Cursor readout ability for all plots

N.16.2.b Manual and Auto Plot Scaling

Manual and auto scaling for all plots

N.16.4 Alarm Capabilities Recommendations

While it is not necessary to alarm in the machinery protection system on every value measured, it is often desirable to alarm on such measurement in the CMS. The alarms in the CMS and resulting actions desired should be considered and documented prior to installation. In most cases the vendor, vendor’s representative, machine OEM, the facility or corporate predictive maintenance personnel, or other knowledgeable persons with respect to machinery monitoring techniques and the selected monitoring system should be consulted to assist in the proper definition of the alarms.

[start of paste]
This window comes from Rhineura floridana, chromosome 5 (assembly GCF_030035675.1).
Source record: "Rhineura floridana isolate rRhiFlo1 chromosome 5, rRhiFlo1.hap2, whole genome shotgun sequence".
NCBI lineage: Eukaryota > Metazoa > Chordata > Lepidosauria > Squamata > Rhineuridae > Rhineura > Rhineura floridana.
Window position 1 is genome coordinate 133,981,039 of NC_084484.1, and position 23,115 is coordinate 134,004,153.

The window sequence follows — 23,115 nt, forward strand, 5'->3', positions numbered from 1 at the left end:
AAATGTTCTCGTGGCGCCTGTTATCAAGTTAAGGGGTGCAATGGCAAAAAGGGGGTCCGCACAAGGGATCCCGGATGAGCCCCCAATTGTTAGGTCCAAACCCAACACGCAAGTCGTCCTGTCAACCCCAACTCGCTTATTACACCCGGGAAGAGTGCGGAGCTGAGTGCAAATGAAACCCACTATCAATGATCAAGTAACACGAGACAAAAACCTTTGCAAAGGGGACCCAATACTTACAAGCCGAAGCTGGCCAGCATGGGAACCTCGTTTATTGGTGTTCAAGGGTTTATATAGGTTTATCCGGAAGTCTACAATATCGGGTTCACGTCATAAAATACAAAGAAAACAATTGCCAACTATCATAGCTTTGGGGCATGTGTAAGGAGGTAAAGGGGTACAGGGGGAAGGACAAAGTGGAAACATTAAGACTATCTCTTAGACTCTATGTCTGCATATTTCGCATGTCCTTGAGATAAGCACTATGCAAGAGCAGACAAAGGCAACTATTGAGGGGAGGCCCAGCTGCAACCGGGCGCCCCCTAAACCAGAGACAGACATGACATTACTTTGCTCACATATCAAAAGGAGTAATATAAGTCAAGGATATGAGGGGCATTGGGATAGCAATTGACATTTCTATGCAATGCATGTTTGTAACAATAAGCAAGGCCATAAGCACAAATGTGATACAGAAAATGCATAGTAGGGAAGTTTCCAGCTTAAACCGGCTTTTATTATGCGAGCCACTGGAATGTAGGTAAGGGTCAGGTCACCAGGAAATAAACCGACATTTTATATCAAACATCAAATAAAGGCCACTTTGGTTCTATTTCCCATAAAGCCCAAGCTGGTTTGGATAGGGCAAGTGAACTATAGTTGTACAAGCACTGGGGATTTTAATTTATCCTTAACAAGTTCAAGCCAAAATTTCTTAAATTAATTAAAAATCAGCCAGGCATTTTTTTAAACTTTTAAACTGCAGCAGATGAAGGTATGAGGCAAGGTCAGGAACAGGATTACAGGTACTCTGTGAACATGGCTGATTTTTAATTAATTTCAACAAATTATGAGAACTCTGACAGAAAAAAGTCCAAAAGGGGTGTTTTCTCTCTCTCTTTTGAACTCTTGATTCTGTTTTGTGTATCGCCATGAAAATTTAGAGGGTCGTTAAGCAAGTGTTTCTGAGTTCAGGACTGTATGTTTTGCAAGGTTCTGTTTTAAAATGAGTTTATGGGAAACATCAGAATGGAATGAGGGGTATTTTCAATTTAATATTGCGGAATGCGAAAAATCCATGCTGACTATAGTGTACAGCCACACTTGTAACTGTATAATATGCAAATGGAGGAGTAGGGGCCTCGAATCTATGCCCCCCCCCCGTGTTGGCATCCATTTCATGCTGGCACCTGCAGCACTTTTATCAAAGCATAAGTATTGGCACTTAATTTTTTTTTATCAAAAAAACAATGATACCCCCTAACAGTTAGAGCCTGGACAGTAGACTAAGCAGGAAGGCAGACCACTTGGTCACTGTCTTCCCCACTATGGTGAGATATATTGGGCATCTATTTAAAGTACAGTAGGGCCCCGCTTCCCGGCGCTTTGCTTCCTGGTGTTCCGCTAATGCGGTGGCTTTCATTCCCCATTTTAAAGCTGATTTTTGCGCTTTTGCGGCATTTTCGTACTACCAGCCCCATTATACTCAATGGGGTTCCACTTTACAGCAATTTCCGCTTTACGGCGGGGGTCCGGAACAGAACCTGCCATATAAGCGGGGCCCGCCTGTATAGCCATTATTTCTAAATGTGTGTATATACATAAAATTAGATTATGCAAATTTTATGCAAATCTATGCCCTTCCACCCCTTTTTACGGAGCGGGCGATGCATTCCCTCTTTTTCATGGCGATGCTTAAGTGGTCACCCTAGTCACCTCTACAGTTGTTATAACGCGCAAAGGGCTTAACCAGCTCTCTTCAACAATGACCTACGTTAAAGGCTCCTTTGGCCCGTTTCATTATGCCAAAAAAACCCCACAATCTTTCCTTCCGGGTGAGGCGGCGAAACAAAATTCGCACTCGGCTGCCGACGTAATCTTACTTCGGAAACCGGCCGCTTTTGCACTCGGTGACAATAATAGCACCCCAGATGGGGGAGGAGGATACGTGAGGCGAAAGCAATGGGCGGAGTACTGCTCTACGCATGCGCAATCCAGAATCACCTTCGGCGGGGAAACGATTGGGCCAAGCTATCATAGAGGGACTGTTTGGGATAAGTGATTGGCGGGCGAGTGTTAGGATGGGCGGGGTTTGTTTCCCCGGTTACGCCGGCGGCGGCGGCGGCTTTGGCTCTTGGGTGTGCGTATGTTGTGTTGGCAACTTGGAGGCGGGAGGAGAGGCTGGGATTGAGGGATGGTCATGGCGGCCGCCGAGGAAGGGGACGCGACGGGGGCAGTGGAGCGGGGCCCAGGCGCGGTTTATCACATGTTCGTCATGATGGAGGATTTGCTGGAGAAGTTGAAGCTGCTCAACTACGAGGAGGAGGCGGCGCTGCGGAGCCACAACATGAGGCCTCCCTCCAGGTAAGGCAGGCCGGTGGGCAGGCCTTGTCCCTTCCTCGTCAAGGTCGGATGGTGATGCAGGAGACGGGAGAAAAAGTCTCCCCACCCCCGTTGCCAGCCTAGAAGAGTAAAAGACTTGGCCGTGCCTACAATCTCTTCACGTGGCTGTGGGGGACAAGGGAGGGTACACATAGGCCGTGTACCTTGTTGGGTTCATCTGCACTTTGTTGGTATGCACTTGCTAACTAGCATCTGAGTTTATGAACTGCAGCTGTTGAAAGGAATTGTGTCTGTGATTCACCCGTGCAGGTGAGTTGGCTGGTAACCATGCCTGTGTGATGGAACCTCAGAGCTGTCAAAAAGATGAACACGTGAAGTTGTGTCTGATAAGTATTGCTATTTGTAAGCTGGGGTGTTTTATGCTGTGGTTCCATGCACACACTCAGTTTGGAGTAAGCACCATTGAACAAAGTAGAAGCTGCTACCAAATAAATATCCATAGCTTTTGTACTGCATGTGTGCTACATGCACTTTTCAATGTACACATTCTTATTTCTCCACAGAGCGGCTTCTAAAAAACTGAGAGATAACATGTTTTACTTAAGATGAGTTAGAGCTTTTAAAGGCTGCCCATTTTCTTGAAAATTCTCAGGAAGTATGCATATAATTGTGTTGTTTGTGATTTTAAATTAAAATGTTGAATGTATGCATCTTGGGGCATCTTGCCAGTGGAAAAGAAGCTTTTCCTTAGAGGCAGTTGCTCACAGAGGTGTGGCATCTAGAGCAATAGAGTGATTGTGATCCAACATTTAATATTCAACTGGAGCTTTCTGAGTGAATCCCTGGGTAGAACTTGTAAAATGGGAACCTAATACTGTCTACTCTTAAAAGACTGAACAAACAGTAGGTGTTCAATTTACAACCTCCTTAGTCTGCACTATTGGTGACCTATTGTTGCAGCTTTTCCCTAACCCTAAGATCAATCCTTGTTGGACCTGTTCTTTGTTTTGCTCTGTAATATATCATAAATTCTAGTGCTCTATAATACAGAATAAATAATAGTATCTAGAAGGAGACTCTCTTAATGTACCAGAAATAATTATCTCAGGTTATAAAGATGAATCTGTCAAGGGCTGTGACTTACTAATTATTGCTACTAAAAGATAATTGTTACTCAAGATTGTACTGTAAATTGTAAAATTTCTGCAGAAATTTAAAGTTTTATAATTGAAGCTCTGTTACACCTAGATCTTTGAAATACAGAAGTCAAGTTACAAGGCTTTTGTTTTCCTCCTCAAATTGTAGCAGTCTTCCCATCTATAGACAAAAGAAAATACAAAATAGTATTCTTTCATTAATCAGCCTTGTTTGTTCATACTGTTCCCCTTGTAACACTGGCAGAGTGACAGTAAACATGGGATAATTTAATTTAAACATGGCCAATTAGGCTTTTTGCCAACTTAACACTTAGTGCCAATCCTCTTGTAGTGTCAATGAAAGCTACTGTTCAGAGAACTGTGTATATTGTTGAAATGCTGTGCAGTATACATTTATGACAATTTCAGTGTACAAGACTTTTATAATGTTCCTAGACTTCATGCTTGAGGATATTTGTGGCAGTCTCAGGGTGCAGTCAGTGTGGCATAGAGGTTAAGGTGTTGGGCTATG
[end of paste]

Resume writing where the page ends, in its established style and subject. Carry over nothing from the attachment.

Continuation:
N.16.4.3 Frequency Domain Analysis

The following minimum frequency domain plotting capabilities should be provided:

  1. a) frequency spectra in which linear amplitudes, accelerations, velocities, or displacements are plotted versus linear frequency expressed as cycles per second (Hz), cpm, or orders;
  2. b) waterfall plots with at least 50 spectra plotted versus time;
  3. c) cascade plots with at least 50 spectra plotted versus speed.

N.16.4.4 Time Waveform Analysis

The following minimum time domain plotting capabilities should be provided:

  1. a) time waveform plots of unfiltered data;
  2. b) time waveform plots of time synchronous averaged data;
  3. c) orbit plots of unfiltered data;
  4. d) orbit plots of synchronous (1X, 2X) or running speed data;
  5. e) time synchronous averaged orbit plots;
  6. f) runout compensation capabilities for synchronously sampled data (i.e. slow-roll compensation, thermal bow, etc.).

N.16.4.5 Critical Speed Analysis